When it's hot there's a higher chance of being fatally hurt, according to a new report.
The report published in the Nature Medicine Journal revealed there's a rise in the number of drownings, fatal car crashs, assaults and suicides when the temperature increases.
Scientists studied 38 years of injury data from the United States when compiling the report.
Auckland University professor Shanthi Ameratunga peer-reviewed the research and says people's behaviour changes when it's unusually hot.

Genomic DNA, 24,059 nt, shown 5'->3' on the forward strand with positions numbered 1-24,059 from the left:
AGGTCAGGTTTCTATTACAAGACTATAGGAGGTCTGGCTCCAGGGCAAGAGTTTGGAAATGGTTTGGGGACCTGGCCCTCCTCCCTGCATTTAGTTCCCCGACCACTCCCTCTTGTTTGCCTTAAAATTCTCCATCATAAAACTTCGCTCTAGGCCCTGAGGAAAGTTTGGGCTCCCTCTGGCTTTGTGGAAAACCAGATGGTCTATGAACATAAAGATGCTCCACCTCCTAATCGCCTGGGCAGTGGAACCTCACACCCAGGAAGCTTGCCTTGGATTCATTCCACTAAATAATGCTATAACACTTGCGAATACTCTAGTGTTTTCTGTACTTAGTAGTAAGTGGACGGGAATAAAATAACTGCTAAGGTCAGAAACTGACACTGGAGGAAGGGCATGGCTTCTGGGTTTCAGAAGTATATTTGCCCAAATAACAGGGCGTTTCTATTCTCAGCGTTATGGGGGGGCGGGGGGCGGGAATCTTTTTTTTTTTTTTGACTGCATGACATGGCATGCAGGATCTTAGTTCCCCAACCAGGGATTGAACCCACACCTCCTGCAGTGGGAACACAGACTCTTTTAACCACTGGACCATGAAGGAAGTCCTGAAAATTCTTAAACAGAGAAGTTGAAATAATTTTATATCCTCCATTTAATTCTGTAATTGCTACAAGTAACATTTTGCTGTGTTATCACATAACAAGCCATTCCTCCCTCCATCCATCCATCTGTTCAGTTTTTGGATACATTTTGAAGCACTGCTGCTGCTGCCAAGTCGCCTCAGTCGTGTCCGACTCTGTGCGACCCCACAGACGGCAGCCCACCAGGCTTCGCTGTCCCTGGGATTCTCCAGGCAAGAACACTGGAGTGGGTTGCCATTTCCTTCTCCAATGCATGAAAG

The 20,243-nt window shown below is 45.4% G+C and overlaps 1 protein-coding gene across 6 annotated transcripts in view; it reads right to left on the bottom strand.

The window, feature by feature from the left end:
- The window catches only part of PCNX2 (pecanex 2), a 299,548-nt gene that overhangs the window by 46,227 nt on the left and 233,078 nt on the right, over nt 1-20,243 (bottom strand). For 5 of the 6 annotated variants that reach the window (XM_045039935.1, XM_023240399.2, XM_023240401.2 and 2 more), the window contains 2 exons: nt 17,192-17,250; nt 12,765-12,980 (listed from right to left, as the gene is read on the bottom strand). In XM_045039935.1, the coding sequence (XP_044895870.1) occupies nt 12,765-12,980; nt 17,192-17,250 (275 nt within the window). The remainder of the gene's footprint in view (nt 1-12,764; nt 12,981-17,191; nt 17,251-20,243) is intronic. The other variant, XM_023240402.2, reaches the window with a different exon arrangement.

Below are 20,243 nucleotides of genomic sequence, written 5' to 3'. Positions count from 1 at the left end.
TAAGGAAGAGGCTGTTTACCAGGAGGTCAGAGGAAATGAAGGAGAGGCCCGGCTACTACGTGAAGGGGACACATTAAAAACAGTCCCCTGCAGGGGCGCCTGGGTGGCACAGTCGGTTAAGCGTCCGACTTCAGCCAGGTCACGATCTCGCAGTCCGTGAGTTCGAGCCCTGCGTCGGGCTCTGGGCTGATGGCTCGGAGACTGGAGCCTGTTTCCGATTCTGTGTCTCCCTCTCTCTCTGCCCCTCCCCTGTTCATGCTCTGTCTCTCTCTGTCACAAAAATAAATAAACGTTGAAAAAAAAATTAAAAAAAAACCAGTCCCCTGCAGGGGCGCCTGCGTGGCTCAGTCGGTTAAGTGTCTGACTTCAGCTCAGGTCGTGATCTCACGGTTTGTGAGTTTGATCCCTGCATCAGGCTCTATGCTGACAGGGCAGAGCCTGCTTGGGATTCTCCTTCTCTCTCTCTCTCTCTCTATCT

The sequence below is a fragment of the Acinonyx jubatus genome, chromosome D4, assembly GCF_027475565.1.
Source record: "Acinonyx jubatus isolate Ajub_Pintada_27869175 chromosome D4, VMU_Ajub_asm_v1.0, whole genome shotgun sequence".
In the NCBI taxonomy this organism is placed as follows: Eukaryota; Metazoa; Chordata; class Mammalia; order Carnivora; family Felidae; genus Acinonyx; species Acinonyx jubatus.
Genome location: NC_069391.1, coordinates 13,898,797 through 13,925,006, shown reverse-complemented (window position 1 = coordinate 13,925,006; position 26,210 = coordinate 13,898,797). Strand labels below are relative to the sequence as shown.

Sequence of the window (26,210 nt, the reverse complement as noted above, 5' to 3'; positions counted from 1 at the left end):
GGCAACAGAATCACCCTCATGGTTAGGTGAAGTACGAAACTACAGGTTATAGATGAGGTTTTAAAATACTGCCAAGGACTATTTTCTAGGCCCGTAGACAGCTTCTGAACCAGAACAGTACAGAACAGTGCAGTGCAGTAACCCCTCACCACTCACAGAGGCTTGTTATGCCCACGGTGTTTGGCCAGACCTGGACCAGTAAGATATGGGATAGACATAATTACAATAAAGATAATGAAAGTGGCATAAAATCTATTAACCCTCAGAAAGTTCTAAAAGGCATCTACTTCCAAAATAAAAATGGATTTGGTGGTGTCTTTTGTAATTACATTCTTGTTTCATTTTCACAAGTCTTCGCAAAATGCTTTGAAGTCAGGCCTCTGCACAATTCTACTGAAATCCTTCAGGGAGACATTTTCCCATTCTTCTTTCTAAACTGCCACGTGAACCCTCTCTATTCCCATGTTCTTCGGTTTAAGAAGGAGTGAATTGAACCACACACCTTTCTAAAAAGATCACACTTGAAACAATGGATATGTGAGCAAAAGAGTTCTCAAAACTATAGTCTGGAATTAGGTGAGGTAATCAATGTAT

“People don't think, or function as clearly and certainly perform complex tasks like driving and even swimming less well than they usually do,” she told 1 NEWS.
The study found an unseasonal 1.5-degree rise in temperature could see an increase in the number of fatal injuries of just under one per cent.
Based on ACC's 2019 claim data, that could mean around seven more people would die of fatal injuries in New Zealand a year.
It's sobering news as the world heats up - last year the second hottest on record - and with unseasonal temperature fluctuations set to increase.